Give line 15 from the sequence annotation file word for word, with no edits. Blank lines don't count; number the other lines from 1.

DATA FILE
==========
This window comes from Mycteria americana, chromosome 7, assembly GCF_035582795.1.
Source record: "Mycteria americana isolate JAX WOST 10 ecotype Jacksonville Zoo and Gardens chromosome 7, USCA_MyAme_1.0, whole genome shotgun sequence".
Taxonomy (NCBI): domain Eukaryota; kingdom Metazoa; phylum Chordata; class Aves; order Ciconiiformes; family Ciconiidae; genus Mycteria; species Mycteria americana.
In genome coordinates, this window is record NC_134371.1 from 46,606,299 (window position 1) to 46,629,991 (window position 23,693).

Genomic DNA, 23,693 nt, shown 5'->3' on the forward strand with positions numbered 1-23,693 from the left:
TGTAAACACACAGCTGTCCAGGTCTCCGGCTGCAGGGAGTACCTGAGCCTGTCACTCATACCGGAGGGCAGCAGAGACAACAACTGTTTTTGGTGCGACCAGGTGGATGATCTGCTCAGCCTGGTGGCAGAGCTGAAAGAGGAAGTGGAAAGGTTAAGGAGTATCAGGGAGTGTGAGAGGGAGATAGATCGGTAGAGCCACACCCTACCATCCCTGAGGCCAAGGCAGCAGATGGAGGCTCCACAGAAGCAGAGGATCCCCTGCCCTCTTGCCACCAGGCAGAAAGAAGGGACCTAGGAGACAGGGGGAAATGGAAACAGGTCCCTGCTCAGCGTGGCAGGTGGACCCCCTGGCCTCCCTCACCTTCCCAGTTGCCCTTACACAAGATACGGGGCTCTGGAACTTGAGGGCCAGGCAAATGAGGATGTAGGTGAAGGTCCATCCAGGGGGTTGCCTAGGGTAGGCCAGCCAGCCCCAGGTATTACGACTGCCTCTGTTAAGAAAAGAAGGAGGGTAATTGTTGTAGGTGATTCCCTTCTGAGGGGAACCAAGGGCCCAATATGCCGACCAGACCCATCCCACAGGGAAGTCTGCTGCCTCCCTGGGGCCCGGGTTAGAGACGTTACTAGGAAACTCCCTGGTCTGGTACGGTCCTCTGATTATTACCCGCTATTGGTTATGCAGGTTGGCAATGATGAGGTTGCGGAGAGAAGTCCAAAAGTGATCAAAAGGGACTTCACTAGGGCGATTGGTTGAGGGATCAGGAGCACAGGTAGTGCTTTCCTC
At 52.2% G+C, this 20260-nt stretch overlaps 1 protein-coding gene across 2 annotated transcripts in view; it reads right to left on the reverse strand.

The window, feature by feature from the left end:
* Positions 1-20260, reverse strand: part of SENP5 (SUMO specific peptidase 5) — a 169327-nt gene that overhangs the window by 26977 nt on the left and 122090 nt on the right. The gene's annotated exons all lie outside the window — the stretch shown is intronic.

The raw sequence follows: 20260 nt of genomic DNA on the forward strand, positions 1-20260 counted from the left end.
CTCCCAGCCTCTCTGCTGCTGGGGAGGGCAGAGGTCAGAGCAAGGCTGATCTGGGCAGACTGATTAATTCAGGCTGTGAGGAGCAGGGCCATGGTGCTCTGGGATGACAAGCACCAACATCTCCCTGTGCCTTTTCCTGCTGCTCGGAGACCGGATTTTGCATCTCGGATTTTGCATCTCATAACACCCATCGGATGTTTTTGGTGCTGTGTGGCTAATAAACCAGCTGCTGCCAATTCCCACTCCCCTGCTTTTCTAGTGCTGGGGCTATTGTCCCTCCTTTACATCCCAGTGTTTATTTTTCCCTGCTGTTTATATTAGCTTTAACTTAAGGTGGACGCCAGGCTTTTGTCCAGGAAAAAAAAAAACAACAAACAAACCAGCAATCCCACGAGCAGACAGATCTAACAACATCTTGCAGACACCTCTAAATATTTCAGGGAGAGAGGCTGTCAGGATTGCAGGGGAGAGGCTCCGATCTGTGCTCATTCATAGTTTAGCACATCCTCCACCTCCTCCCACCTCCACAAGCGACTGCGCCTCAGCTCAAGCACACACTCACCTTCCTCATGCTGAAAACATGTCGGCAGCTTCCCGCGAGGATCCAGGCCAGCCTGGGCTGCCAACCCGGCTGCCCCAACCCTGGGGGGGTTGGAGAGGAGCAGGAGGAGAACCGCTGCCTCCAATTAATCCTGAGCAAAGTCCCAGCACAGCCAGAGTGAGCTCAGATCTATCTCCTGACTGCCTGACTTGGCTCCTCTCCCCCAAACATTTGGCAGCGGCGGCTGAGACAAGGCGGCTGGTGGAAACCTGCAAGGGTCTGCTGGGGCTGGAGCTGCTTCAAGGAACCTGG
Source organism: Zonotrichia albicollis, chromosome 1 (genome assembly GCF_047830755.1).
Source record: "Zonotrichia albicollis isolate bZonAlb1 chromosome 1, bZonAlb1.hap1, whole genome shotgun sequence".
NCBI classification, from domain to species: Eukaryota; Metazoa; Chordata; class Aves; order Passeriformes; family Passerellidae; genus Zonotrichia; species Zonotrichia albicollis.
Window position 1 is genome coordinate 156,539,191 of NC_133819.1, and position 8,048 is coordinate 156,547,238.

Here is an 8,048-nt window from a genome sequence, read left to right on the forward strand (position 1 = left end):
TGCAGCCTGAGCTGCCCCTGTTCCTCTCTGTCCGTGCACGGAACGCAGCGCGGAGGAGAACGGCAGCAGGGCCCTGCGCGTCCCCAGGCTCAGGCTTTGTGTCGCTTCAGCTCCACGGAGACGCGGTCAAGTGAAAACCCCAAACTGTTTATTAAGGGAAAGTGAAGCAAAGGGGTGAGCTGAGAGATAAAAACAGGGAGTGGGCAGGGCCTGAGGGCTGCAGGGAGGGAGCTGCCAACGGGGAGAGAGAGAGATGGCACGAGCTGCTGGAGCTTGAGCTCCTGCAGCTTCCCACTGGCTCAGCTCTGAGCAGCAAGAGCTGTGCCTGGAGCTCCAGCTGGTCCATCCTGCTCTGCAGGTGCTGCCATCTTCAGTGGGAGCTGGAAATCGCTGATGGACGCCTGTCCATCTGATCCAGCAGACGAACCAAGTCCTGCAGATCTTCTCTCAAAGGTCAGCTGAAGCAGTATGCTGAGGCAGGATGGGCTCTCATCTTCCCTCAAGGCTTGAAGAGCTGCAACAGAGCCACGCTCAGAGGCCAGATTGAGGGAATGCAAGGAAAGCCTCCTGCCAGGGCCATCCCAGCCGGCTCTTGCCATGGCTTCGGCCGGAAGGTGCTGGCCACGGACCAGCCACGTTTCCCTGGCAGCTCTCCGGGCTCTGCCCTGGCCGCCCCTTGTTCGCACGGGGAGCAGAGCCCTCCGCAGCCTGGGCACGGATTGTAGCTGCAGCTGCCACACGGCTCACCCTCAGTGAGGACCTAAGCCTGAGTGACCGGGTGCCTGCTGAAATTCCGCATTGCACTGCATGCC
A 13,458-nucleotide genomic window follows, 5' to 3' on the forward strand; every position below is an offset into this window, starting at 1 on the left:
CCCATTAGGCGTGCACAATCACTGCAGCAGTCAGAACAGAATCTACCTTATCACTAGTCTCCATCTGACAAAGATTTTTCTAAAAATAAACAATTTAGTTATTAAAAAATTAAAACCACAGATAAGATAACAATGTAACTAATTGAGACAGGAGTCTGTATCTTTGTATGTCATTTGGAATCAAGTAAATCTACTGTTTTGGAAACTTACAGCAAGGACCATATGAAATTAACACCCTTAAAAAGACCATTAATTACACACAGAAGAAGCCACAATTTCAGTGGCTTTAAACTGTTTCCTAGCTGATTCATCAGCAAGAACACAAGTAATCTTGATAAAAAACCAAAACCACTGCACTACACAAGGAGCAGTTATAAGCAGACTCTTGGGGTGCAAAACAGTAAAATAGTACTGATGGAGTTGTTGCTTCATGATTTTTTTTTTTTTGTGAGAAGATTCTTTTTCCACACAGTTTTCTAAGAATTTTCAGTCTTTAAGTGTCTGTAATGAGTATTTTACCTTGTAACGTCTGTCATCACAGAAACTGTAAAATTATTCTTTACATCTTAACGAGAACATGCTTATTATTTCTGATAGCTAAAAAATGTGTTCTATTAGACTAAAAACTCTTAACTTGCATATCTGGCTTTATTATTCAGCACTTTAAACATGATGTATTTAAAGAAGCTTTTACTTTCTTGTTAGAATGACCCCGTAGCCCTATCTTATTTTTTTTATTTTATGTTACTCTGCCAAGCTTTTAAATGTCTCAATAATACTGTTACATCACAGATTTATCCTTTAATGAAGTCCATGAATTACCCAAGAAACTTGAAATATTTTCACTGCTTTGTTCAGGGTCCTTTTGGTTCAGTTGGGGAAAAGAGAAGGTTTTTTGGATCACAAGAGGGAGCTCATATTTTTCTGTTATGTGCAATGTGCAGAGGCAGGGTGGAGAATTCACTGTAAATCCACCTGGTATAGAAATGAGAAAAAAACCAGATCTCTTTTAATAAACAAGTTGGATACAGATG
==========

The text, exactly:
Window position 1 is genome coordinate 156,539,191 of NC_133819.1, and position 8,048 is coordinate 156,547,238.